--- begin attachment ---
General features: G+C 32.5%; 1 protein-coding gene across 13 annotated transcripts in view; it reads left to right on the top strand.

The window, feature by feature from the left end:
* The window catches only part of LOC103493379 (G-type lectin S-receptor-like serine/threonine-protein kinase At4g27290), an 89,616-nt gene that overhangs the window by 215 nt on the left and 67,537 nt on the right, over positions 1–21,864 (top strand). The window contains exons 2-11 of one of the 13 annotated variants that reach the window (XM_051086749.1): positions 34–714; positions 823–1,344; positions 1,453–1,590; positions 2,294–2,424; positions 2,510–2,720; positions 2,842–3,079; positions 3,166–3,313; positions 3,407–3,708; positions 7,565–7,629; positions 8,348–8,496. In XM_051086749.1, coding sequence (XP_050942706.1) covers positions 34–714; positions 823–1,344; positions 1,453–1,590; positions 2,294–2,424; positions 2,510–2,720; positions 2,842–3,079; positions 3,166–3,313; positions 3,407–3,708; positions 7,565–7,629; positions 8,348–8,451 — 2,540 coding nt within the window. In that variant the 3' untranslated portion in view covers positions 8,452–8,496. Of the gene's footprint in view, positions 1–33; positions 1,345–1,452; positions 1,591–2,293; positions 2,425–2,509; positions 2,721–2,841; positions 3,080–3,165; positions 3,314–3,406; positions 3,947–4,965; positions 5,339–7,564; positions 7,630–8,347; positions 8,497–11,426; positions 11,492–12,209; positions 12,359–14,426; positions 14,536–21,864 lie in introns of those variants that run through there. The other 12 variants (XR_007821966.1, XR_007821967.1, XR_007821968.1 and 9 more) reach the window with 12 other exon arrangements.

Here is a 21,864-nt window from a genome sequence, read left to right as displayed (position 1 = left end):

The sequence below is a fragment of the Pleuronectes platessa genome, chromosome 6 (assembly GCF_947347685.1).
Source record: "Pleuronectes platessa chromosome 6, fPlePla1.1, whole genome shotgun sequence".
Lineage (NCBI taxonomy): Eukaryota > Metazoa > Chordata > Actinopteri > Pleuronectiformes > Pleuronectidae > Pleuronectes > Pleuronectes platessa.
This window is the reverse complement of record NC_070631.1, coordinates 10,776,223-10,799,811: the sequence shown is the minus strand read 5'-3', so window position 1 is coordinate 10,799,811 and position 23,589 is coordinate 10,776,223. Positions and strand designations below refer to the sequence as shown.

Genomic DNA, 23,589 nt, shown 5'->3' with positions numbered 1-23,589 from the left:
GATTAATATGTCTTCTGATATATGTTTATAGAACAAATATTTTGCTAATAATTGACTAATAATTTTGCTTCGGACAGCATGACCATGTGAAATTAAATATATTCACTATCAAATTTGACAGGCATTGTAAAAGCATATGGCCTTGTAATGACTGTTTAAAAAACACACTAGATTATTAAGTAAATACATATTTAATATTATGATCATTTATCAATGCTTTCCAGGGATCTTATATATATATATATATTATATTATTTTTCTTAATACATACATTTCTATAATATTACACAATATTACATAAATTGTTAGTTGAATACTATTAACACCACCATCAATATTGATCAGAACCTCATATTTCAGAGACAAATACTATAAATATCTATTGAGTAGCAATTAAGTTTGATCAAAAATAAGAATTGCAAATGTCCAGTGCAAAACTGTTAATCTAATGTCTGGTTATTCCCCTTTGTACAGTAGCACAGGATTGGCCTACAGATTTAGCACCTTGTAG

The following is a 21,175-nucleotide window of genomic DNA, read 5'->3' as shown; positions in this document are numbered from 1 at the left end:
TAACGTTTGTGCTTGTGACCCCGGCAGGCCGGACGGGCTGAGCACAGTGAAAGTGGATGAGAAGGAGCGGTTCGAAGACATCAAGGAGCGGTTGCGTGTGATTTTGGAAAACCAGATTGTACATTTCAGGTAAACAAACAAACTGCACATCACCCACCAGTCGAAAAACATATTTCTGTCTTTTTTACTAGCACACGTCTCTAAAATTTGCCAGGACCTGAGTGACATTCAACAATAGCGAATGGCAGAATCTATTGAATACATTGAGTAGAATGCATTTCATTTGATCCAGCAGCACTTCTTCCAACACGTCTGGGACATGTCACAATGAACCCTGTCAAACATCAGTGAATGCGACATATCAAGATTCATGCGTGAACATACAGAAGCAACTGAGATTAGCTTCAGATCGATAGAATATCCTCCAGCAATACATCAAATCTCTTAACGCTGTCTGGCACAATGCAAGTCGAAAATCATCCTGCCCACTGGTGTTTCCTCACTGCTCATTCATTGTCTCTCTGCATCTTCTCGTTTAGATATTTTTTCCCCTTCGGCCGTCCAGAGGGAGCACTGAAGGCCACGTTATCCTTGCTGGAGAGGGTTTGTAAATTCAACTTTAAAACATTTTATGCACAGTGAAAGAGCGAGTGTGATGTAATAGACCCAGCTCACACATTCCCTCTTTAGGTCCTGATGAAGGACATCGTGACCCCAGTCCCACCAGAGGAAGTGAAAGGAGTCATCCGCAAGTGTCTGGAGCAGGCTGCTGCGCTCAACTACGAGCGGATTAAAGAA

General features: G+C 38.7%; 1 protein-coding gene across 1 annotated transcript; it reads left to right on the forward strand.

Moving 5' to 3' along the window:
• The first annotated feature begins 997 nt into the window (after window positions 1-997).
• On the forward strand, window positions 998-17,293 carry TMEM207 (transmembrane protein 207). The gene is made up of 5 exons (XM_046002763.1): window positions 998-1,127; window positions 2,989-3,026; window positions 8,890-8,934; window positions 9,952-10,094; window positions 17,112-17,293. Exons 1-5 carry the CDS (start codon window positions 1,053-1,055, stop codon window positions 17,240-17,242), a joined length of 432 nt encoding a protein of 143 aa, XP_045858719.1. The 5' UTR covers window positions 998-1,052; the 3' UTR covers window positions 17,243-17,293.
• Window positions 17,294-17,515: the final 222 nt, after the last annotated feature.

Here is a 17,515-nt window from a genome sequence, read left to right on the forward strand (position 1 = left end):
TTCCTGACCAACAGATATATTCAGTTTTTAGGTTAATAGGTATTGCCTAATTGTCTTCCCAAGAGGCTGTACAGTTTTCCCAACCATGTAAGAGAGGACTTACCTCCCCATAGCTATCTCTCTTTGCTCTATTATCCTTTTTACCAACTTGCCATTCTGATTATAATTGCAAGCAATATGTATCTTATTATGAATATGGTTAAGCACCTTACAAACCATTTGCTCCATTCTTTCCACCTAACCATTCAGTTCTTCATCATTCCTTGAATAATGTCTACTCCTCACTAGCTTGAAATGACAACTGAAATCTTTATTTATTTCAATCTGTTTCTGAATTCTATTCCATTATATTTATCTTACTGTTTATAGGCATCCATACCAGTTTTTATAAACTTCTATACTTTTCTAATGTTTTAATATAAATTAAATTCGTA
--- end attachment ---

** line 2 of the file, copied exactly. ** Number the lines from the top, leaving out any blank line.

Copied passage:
The window, feature by feature from the left end: